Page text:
Nocturnal penile tumescence and rigidity monitor - Use in a family practice Academic Article uri icon


  • We describe our experience using the nocturnal penile tumescence and rigidity monitor (NPTR) in 181 impotent patients referred to the specialized evaluation service in our Family Medicine Center, and review the literature. The 181 patients were referred to the center during 18 months. Their mean age was 53.5 +/- 9.45 years (range 26-76) and 92% were married; about a quarter (26.8%) suffered from impotence for 4-10 years. They were referred by urologists (54.7%), psychiatrists (24.3%), and general practitioners (13.8%). About a third had a normal rigidity, more than half had a normal base tumescence, but only a quarter had normal tip tumescence. Abnormal rigidity and tumescence was significantly associated with diabetes but not with hypertension. We conclude that family physicians have to be actively involved in and responsible for the diagnosis and treatment of impotent patients. Reading and interpreting NPTR is a simple as reading an electrocardiogram and can easily be performed in a primary care setting.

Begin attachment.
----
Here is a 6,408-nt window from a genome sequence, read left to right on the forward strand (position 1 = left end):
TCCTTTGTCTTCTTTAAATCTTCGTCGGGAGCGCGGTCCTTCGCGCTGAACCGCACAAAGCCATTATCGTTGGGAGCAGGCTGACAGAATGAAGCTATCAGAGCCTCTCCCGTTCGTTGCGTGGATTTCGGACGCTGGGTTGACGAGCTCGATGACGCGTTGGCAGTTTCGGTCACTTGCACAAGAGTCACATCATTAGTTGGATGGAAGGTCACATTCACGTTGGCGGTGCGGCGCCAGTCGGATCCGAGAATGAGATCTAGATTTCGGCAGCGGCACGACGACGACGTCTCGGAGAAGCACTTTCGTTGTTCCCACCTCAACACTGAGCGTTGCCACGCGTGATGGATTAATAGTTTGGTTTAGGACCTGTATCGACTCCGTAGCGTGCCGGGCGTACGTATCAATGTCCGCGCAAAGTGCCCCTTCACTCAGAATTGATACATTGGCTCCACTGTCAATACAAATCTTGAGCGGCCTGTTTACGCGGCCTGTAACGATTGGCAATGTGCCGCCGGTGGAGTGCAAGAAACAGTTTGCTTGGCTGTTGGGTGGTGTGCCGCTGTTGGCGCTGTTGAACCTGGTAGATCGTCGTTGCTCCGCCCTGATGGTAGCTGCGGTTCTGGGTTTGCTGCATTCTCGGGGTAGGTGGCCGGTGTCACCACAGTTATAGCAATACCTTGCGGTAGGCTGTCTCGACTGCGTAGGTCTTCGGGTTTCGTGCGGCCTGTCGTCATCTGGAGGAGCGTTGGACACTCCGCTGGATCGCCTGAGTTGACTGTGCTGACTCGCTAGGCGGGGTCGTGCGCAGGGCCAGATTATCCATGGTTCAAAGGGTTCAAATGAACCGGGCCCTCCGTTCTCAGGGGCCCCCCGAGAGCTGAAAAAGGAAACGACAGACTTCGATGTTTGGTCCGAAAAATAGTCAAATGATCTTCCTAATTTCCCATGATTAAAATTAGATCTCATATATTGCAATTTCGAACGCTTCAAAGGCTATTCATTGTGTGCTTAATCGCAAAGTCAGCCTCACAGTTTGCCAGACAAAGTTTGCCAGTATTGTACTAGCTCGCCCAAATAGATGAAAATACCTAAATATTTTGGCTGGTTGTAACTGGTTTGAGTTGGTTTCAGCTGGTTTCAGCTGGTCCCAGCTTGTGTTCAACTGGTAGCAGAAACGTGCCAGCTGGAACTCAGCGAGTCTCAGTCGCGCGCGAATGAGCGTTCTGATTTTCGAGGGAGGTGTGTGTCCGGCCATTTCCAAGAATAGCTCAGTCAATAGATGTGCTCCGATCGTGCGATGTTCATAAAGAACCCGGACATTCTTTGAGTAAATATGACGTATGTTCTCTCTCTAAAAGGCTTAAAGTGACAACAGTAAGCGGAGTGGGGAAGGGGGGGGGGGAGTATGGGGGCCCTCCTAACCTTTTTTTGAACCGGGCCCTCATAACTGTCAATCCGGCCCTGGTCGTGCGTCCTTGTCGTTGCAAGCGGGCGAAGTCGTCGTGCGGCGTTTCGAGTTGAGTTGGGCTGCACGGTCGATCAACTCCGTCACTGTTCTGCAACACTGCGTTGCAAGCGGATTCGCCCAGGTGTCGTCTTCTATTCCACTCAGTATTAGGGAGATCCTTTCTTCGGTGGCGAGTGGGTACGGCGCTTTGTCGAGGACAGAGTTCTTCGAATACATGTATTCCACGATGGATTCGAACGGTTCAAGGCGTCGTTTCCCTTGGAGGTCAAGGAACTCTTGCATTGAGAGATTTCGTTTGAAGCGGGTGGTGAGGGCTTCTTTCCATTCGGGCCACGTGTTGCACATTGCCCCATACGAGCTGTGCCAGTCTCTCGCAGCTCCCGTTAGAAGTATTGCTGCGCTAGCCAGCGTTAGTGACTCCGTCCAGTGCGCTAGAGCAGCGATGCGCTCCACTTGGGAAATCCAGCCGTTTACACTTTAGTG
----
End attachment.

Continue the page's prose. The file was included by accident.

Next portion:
publication date

  • July 1, 1995